Troy MacMillan is the managing director of The Wealth Designers (TWD), which both the AFA and the FPA have come together to name as Australia’s best financial advisory practice.
TWD started in 2009 with four employees and has now grown to 15 – 19 if you include the board of advice.
Macmillan says he set out to create “a new world” of financial advice, but finding quality people has been one of the biggest challenges for the business so he has branched out to other professions to find the right people. This includes accountants, stock brokers and even legal practitioners.
He says that it is the quality of people that he is most proud of, and that has ensured the company's success. However, he has also had to make some tough decisions on letting go of people who couldn’t grow with the team. This includes clients as well as advisers, but to deal with his dilemma, Macmillan set up another business, Shape Advisers, which is tailored to service less complex clients.
“The ideal client for us has to have perceived complexity in their financial affairs. If a client doesn’t perceive their financial affairs to be complex, they will never actually want to pay for advice,” said Macmillan.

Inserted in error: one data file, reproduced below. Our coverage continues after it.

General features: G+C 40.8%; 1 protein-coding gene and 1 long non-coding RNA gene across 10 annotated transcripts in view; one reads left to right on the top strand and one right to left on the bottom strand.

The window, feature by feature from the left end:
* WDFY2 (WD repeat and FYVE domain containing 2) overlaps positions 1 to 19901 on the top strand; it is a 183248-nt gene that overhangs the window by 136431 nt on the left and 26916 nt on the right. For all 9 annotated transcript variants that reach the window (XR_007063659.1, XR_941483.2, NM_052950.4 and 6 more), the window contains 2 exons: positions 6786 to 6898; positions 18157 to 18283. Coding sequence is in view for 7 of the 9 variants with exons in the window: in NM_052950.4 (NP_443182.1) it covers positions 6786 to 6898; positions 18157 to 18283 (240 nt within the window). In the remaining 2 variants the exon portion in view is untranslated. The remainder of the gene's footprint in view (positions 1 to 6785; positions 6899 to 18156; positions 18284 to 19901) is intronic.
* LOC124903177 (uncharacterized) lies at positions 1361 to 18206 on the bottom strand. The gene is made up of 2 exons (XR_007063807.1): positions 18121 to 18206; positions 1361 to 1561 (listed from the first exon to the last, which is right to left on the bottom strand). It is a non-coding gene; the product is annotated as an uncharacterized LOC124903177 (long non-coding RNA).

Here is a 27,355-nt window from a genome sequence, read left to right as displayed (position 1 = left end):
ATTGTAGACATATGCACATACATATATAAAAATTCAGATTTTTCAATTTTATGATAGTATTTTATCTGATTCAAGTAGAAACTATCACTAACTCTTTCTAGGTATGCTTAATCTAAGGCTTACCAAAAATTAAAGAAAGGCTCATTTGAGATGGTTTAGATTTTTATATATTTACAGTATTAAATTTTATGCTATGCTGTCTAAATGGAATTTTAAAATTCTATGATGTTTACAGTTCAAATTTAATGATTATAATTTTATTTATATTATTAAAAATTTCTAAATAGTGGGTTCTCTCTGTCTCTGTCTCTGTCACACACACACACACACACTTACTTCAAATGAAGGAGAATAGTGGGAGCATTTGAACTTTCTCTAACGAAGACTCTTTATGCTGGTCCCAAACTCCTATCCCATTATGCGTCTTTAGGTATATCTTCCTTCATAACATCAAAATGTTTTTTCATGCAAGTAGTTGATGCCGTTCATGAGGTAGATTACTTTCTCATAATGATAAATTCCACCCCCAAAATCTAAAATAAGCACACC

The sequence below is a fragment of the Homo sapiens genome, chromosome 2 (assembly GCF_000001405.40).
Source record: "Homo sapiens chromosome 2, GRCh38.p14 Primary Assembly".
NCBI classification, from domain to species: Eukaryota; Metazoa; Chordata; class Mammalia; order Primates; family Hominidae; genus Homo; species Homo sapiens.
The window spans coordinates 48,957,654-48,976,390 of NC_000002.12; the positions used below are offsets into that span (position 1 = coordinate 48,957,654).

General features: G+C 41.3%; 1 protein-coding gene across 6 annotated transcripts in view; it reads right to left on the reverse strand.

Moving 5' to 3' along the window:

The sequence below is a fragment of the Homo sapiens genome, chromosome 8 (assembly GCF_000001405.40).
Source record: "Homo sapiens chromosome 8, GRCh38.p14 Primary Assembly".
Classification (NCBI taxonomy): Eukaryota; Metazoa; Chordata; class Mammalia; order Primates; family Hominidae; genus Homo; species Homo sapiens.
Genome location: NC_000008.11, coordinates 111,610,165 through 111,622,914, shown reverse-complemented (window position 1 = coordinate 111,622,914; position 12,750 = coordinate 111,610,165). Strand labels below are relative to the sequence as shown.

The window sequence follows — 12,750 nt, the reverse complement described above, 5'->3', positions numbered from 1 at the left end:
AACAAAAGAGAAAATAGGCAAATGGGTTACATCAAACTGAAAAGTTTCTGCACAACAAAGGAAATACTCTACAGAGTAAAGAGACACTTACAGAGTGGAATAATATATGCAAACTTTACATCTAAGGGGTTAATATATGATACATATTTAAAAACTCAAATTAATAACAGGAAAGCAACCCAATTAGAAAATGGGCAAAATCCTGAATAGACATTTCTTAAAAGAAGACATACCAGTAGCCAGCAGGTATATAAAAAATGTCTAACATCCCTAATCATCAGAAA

One such client that stands out to Macmillan is a woman he recently met with. She owned a successful cleaning business, which she started from scratch, but was always on call because her employees were unreliable.
She was in her 60’s and wanted to pay off her mortgage, but when Macmillan dug deeper he says that she burst into tears and said she just wanted time with her grandchildren.
“She said…’I feel like as a mother, I didn’t spend enough time with my children. And here I am 25 years later and I’m in the same position again, I’m doing it with my grandchildren’.
“When we came back to see her again, we gave her a plan that clearly showed her that she could retire today and as a result of that she could spend all this time with her grandchildren. So that’s what she did.”
Despite concerns being raised about FoFA during his roundtable with other finalists, Macmillan is positive about the outcome of the reforms.
“It aligns the financial planning industry more so as a profession now by having clients really understand what they’re paying and hopefully understanding why they’re paying it. I can only think of that as a good thing when it comes to advice.
“It has been tainted a little bit in the past, by clients having this perception that there’s all these commissions and you don’t know what you’re paying… if we can clear that up I think as an industry that’s a really positive thing.”
He’s now 43 and enjoys his position so much that he can’t imagine retiring, but says that they have a plan in place. Just like his clients, he says that he has goals, but would like to continue doing what he loves for as long as possible.